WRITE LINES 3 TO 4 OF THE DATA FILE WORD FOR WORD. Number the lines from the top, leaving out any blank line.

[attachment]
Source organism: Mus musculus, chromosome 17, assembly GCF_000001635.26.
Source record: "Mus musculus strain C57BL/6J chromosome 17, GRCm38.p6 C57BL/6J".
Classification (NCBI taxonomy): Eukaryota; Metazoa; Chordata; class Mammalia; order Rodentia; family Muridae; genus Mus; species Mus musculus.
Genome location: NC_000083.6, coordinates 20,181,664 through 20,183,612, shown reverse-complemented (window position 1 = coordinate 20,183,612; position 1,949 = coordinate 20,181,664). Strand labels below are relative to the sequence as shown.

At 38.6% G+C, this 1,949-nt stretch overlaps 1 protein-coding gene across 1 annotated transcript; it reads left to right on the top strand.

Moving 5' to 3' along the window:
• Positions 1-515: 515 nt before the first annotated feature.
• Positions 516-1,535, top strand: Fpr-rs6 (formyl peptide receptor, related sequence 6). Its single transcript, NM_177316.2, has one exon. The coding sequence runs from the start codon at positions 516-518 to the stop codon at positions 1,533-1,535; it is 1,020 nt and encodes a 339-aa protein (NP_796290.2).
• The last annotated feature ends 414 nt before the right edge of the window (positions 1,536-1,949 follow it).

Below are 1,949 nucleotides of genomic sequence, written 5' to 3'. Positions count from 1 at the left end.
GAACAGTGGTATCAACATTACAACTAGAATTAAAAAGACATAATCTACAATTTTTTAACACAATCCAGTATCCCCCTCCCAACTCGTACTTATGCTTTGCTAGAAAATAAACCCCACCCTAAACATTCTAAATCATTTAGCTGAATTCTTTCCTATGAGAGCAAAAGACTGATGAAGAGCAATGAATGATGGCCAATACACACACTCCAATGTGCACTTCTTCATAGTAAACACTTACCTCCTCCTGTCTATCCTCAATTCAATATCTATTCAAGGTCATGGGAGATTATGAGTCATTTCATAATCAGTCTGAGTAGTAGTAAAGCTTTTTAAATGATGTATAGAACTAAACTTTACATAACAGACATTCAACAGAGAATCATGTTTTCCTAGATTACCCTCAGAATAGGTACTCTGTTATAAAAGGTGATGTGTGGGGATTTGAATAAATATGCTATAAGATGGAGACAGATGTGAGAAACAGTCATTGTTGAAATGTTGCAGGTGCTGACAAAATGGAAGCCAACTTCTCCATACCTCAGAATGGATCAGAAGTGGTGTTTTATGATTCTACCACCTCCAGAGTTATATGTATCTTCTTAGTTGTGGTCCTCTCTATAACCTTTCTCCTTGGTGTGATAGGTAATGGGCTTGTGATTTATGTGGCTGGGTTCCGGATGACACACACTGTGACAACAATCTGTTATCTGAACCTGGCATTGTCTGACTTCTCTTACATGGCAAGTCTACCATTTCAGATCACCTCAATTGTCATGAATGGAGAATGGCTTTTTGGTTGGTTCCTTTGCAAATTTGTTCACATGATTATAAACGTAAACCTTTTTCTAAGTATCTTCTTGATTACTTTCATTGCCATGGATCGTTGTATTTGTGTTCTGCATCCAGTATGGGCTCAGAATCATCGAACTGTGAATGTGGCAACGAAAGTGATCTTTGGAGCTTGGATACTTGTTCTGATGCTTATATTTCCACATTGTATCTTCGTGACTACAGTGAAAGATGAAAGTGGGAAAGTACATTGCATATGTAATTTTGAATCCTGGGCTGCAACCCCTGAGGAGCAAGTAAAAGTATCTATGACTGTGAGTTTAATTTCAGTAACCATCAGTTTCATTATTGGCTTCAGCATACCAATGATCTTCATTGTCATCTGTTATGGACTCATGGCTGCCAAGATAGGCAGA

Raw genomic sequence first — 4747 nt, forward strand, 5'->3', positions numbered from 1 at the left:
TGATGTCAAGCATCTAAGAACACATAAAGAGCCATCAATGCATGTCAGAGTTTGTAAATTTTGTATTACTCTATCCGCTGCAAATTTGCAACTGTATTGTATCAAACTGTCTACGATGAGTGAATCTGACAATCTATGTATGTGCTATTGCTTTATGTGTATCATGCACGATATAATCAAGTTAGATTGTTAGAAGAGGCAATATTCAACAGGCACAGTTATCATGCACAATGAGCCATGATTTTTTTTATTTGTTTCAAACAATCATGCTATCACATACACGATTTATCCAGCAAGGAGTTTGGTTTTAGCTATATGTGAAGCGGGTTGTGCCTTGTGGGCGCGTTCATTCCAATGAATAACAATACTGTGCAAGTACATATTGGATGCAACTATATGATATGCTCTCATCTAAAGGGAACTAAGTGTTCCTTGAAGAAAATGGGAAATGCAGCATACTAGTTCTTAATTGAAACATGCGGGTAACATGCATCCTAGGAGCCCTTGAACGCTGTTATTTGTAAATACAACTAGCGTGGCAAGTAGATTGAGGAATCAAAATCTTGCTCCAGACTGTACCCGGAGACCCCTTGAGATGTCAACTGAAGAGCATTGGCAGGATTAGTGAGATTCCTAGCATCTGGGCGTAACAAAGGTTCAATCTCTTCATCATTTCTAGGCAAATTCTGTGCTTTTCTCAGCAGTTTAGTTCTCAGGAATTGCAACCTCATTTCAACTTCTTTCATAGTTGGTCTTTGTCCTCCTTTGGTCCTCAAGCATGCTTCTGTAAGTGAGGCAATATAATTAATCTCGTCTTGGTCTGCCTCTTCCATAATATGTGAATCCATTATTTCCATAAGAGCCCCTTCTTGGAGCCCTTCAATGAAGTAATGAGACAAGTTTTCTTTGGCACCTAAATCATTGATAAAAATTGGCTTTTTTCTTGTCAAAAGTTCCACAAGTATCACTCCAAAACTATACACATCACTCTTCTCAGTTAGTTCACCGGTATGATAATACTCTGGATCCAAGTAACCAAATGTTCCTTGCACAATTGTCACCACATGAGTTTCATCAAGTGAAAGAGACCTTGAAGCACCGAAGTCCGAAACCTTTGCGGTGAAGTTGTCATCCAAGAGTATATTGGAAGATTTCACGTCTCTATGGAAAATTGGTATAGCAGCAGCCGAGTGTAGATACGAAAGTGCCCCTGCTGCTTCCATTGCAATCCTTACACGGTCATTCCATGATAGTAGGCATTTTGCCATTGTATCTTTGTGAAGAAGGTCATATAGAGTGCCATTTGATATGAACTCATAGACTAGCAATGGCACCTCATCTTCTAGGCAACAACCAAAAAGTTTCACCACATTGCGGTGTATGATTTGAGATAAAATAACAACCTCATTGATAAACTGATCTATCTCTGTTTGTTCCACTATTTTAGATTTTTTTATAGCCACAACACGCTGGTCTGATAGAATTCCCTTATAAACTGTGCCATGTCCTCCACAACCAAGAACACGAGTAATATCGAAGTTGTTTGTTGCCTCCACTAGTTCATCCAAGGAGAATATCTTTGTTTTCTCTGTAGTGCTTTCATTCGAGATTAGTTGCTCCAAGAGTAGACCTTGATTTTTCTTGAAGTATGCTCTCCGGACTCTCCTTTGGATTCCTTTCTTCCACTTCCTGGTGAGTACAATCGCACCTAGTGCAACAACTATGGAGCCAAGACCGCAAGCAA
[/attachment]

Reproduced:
Classification (NCBI taxonomy): Eukaryota; Metazoa; Chordata; class Mammalia; order Rodentia; family Muridae; genus Mus; species Mus musculus.
Genome location: NC_000083.6, coordinates 20,181,664 through 20,183,612, shown reverse-complemented (window position 1 = coordinate 20,183,612; position 1,949 = coordinate 20,181,664). Strand labels below are relative to the sequence as shown.